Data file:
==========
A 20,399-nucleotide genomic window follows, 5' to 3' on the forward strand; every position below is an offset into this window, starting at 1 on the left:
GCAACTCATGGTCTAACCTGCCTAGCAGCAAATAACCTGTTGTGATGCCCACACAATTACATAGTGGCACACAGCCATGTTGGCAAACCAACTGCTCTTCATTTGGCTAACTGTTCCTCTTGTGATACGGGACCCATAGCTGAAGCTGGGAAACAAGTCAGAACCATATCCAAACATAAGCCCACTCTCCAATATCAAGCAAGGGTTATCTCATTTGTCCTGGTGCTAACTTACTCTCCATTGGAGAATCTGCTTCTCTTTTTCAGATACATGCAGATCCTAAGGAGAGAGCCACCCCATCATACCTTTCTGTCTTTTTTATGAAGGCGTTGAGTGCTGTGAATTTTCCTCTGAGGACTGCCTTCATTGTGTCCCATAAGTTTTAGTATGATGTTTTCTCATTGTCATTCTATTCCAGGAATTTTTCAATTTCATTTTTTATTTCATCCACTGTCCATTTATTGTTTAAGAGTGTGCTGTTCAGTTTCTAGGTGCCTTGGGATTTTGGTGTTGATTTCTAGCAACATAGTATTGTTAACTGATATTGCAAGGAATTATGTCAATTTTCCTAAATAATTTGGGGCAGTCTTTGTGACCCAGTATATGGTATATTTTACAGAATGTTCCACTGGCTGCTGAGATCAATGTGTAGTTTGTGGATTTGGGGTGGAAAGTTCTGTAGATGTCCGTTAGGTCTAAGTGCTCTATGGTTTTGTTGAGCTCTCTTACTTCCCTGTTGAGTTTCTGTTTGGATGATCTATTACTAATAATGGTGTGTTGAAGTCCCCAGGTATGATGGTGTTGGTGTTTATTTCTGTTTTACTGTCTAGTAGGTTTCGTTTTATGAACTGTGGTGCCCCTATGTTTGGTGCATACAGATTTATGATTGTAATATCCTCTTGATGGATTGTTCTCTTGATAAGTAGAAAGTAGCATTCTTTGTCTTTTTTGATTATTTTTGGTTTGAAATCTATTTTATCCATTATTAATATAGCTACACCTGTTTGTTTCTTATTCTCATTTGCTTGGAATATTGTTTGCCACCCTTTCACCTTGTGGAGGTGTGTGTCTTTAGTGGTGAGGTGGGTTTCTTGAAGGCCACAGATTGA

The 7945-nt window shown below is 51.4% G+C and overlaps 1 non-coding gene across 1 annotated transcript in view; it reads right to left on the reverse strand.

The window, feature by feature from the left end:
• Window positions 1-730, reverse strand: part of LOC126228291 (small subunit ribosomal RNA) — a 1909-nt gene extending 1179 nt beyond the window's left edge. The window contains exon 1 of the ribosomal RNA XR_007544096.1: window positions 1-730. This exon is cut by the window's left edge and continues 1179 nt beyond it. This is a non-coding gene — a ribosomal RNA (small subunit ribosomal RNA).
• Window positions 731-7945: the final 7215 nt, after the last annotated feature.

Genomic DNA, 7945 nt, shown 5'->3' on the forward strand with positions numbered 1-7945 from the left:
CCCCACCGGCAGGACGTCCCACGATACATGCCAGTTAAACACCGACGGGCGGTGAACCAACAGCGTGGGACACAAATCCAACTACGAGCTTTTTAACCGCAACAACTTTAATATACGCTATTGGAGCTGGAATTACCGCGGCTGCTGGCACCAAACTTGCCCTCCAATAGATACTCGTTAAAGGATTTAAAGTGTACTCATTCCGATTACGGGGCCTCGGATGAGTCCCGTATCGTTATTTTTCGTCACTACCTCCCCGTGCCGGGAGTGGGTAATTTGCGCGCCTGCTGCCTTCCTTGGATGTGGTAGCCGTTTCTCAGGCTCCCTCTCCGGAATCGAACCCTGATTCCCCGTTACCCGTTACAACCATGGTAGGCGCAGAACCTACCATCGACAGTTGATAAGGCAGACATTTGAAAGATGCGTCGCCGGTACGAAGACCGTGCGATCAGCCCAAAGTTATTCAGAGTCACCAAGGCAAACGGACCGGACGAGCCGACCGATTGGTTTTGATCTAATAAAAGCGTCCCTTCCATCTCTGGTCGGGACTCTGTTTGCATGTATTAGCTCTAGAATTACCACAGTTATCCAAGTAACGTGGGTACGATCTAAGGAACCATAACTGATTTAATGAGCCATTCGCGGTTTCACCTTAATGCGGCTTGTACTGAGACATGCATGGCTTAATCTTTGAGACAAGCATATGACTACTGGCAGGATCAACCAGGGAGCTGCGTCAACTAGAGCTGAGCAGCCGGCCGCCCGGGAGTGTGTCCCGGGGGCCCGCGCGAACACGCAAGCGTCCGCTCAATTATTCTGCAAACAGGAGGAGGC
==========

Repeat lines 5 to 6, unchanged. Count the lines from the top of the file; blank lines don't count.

• Window positions 1-730, reverse strand: part of LOC126228291 (small subunit ribosomal RNA) — a 1909-nt gene extending 1179 nt beyond the window's left edge. The window contains exon 1 of the ribosomal RNA XR_007544096.1: window positions 1-730. This exon is cut by the window's left edge and continues 1179 nt beyond it. This is a non-coding gene — a ribosomal RNA (small subunit ribosomal RNA).
• Window positions 731-7945: the final 7215 nt, after the last annotated feature.